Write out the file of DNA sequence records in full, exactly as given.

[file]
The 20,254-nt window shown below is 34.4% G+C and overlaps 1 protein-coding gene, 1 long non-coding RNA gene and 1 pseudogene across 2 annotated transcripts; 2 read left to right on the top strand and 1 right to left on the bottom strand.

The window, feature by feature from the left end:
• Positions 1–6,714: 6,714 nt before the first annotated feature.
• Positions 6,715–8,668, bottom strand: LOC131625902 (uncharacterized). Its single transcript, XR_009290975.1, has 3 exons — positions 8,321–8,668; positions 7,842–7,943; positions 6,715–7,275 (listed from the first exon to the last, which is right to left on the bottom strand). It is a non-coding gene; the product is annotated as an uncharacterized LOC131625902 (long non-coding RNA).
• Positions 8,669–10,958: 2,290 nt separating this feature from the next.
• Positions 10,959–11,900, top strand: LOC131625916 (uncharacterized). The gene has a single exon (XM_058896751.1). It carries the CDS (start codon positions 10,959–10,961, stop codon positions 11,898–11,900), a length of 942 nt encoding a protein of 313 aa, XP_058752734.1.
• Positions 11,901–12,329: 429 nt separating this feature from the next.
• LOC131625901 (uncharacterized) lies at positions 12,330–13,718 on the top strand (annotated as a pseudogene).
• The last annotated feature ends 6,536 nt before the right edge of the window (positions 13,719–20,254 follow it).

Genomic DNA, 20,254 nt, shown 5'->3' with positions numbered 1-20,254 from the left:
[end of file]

The 20,254-nt window shown below is 34.4% G+C and overlaps 1 protein-coding gene, 1 long non-coding RNA gene and 1 pseudogene across 2 annotated transcripts; 2 read left to right on the top strand and 1 right to left on the bottom strand.

The window, feature by feature from the left end:
• Positions 1–6,714: 6,714 nt before the first annotated feature.
• Positions 6,715–8,668, bottom strand: LOC131625902 (uncharacterized). Its single transcript, XR_009290975.1, has 3 exons — positions 8,321–8,668; positions 7,842–7,943; positions 6,715–7,275 (listed from the first exon to the last, which is right to left on the bottom strand). It is a non-coding gene; the product is annotated as an uncharacterized LOC131625902 (long non-coding RNA).
• Positions 8,669–10,958: 2,290 nt separating this feature from the next.
• Positions 10,959–11,900, top strand: LOC131625916 (uncharacterized). The gene has a single exon (XM_058896751.1). It carries the CDS (start codon positions 10,959–10,961, stop codon positions 11,898–11,900), a length of 942 nt encoding a protein of 313 aa, XP_058752734.1.
• Positions 11,901–12,329: 429 nt separating this feature from the next.
• LOC131625901 (uncharacterized) lies at positions 12,330–13,718 on the top strand (annotated as a pseudogene).
• The last annotated feature ends 6,536 nt before the right edge of the window (positions 13,719–20,254 follow it).

Genomic DNA, 20,254 nt, shown 5'->3' with positions numbered 1-20,254 from the left: